Describing the pre-conditions and rules set by Maju TMAS for the bus operators as “bullying tactics” to gain revenue for the terminal, Nadzmi said: “From our long experience of running our own counters at Puduraya and other bus terminals around the country, the actual cost per ticket is far lower than the RM1 surcharge per ticket imposed by [the] BTS-ITT operator.
TRANSIT wonders why there is the need to create multiple sets of ticketing systems (one run by terminal operator vs others by bus operators). This follows other similar issues within the public transport sector: private operators have to bear high risks to invest and innovate in new systems to survive – when the risks should be partly or mostly borne by the public sector due to its ‘proportional’ portion of influence towards the overall transportation demand pattern.
KTB has spent RM10 million for its ticketing system, and yet a new operator with this new virgin and unexplored ‘terminal operation business model’ came, set up an alien system which others find harder to understand, and force others to adapt with its ‘business model’ within several days’ notice.
This is a glaring example of what happens when the authorities fail to consult all stakeholders during the planning state. The planning of the terminal, which operations and construction apparently comes from the same parent company (Maju Holdings), severely fails to include consultative inputs from the various stakeholders (users, operators, surrounding communities) right from the blueprint, to the groundbreaking, and finally through the project commencement stages.
Consider this – up to this date, the terminal’s website has no information at all on service routes of bus operators that ran under its nose. Nothing! Zero. Zila. Zilch. At least, Transnasional bus operators have spent millions for a system (https://www.ticket4u.com.my) that allows online ticket booking 6 hours ahead.
If the government wants to integrate ticketing, then it should have consulted with the operators on how their fare box management can be streamlined at all express bus gateways in Malaysia, and on how all operations can be uniformly codified. Consider how airports in Los Angeles and Kuala Lumpur are codenamed (LAX and KUL) respectively, and the airlines with their own unique code names that can be understood across different platforms. Even the KL City Air Terminal has its own ‘airport’ code (XKL).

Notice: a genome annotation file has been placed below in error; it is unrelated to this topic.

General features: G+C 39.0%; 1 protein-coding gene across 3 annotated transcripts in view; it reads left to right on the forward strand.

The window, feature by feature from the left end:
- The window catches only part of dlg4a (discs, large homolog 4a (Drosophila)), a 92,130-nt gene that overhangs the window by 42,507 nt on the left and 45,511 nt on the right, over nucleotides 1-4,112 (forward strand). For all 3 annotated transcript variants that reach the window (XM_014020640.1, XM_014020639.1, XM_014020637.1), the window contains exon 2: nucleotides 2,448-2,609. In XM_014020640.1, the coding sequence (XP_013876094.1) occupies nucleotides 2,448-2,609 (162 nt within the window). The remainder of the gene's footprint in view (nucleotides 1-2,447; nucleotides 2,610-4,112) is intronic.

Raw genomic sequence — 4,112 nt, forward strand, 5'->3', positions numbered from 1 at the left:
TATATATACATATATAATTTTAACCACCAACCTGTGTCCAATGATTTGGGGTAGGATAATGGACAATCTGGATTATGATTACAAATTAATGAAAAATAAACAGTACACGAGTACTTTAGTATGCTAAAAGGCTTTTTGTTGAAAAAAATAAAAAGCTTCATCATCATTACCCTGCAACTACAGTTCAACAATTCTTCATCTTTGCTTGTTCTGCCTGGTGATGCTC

But until now, there is no one single government agency or body that handles information on express bus routes and schedules (let alone city and local bus lines information), that make ticket fare and journey comparison a breeze.
TRANSIT has proposed that the Land Public Transport Commission restructure from their “rail” & “road” divisions (inherited from the Department of Railways & CVLB) and replace them with “Urban” (handling & stage buses, Komuter, LRT, MRT, Monorail, Taxi) and “Interurban” (handling express & local interurban buses, intercity & ETS trains, long-distance taxi) public transport divisions. This would better reflect the structure of public transport in Malaysia.
NOTE: There would also be separate divisions for integrated transport terminals, freight (road & rail) and private bus services (excursion, school & factory buses).
Operations of terminals in cities with good public transport are handled directly by the transit organizing authorities (or transit service concessionaires) themselves. BTS ITT should be no different.
TRANSIT also has to wonder why the terminal operator decided to burden passengers with a separate boarding pass system (which requires extra time from the passenger) when an e-ticket (as practiced by the airline industry) can be simply be shown (or scanned) with IC during boarding.